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Arterial Schlerosis and Protease -- Diagnostic and preventitive strategies

Aug 4, 2003

What test(s) can a doctor run to see if a patient is developing arterial schlerosis from protease and in the absence of high triglycerides and high cholesterol? What drugs can a patient take to open clogged arteries?

Earlier this year an edition of the body suggested a possible test for evaluating contributions to arterial schlerosis from protease. I recall the article indicating that arterial schlerosis could be caused from protease -- even in the absence of high cholesterol or high triglycerides.

I recall from the past hearing about a drug that is supposed to unclog arteries. What is this drug called and can this drug be taken as a prophylactic to prevent or reduce arterial schlerosis in patients on protease?


Response from Dr. Pierone

Since you asked this question you are probably aware that treatment with HIV medications, particularly protease inhibitors, has been associated with metabolic changes that include higher cholesterol and triglyceride levels. Protease inhibitors also increase the risk of insulin resistance and diabetes, known risk factors for atherosclerosis.

Do these metabolic changes translate into higher rate of development of atherosclerosis with resultant heart attacks and strokes? The final answer is not yet in, but the early answer is probably yes. The very large D:A:D study showed a 27% increase risk of heart attacks per year of exposure to HIV medications. In our practice over the last twp months 2 of our patients have had strokes and one had unstable angina, so this is a serious concern. Risk of vascular disease does not outweigh benefits of treatment, but must be addressed.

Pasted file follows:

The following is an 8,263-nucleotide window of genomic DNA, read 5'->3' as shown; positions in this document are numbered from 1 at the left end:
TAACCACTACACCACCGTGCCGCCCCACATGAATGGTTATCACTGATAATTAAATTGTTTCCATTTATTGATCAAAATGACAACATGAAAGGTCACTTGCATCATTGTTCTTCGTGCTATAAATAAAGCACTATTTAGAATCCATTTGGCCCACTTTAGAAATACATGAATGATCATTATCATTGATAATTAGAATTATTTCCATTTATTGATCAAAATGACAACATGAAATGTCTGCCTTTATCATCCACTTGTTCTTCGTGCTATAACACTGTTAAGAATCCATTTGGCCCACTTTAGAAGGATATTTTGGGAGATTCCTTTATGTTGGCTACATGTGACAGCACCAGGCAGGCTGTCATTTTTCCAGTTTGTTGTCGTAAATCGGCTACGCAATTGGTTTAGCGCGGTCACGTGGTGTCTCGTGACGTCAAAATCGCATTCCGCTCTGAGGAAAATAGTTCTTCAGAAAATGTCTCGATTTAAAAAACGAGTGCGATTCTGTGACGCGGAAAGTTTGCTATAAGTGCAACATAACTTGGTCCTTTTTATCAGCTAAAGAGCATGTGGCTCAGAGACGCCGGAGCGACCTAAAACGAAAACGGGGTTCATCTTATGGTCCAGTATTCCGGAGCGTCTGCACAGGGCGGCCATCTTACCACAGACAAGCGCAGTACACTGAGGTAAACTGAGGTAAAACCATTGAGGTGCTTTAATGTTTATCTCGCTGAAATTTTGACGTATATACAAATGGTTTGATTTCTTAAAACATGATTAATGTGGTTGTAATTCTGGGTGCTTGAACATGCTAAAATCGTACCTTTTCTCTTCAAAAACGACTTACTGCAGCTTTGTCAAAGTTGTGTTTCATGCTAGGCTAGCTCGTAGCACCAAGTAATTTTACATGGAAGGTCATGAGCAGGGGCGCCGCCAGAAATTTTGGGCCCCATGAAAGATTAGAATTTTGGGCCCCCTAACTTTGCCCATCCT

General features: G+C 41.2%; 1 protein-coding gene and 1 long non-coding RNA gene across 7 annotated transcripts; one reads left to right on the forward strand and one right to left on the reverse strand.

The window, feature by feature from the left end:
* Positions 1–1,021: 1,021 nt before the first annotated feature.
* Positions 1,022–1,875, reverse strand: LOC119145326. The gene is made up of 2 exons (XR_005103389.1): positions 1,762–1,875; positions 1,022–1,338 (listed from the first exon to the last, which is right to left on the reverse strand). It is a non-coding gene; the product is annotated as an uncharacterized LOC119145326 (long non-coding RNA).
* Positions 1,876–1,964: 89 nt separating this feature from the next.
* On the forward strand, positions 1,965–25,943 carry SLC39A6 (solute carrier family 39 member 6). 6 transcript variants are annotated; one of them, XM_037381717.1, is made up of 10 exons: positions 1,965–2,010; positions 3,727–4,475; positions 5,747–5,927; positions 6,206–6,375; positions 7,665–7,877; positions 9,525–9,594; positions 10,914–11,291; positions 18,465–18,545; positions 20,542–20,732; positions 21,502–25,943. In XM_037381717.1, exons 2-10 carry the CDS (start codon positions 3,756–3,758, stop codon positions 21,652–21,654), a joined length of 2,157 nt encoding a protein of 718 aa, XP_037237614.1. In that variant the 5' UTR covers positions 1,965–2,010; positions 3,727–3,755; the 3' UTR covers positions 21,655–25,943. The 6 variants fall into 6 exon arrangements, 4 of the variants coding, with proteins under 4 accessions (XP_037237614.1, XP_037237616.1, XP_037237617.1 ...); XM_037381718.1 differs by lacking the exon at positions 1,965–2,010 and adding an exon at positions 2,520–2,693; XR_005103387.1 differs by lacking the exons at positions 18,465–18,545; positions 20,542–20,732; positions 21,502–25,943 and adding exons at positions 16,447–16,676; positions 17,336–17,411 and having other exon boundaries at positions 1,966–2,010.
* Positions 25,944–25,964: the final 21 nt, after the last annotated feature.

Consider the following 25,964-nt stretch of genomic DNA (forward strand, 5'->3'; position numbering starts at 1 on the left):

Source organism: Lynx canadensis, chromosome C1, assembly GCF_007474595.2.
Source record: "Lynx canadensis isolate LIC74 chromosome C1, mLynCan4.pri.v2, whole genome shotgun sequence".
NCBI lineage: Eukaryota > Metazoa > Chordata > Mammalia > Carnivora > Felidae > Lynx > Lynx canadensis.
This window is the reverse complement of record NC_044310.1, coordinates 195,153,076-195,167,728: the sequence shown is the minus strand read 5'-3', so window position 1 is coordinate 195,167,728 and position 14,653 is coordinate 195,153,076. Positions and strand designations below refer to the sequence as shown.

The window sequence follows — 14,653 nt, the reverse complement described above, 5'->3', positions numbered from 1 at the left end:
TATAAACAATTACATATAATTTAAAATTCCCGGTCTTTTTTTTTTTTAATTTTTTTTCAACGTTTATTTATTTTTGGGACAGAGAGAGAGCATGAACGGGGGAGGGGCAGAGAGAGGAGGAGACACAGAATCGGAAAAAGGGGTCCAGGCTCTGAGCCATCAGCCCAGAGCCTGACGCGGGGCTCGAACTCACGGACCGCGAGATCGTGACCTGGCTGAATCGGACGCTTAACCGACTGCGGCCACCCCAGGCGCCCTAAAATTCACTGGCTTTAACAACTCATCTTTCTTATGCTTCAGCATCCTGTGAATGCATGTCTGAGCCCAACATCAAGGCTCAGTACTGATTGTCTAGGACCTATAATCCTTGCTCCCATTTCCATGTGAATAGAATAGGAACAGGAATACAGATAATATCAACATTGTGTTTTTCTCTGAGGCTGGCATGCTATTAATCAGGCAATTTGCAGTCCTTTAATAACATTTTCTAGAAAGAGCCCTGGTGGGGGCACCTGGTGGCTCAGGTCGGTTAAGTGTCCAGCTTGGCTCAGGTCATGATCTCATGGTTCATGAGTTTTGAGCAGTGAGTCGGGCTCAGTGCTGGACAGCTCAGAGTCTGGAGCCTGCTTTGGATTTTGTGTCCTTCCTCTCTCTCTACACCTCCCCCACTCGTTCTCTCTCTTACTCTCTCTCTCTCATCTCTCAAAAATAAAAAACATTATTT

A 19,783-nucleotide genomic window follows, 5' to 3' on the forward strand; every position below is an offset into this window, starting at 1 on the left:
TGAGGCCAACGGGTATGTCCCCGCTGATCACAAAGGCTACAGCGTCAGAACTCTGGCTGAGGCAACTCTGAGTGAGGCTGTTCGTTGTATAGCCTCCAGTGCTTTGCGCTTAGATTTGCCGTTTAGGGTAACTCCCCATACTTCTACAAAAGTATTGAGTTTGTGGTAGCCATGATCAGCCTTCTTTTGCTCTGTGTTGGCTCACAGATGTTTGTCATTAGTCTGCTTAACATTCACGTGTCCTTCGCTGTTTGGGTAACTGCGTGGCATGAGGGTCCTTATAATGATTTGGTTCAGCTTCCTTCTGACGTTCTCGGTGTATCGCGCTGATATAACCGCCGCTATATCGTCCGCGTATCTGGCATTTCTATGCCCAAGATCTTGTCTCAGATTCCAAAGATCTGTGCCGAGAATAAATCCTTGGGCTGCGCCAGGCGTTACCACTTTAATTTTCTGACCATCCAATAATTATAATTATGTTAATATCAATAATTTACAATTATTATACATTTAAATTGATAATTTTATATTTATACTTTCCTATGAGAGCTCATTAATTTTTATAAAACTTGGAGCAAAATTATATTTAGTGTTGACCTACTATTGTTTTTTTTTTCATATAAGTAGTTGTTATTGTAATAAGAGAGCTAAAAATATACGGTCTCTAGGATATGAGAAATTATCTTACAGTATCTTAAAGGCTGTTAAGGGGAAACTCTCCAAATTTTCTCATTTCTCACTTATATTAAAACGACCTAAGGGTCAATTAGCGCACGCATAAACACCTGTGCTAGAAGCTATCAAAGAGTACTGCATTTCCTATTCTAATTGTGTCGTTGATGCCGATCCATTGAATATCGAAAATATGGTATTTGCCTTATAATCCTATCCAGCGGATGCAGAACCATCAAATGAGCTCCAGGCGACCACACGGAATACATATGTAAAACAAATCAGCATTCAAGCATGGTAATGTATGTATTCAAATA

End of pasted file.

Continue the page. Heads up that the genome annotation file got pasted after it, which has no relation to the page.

The best way to address this risk is through a strategy of multiple risk factor assessment. This means determining for every person their estimated risk of heart disease based on age, cholesterol, smoking, family history of heart disease, blood pressure, etc. There is actually an online calculator that can be used for those aged 35-70.

Beyond this risk factor assessment there are tests such as ultrafast or electron beam CT scan of the heart that can estimate the presence of atherosclerosis non-invasively. Ultrasound of the carotid arteries can also give an early estimate of atherosclerotic plaque, especially if carotid intima-media thickness is measured. These tests are most helpful for those with higher risk scores based on the Framingham calculations.

In terms of prevention or treatment we can turn to the National Cholesterol Education Program (NCEP) guidelines. These guidelines help us determine who should start lifestyle modification (diet, exercise, fish oil, etc.) and cholesterol lowering therapy. The medications that lower cholesterol are statins and include simivastatin (Zocor) and atorvastatin (Lipitor) and pravastatin (Pravachol). Zocor should not be used with protease inhibitors because of an interaction that raises its levels too high. So we usually use Lipitor or Pravachol for those on PIs. The medication used to lower triglycerides is usually a fibrate such as fenofibrate (Tricor). The decision to use these medications should be made after taking into consideration of your personal risk and after a discussion with your doctor. Good luck!

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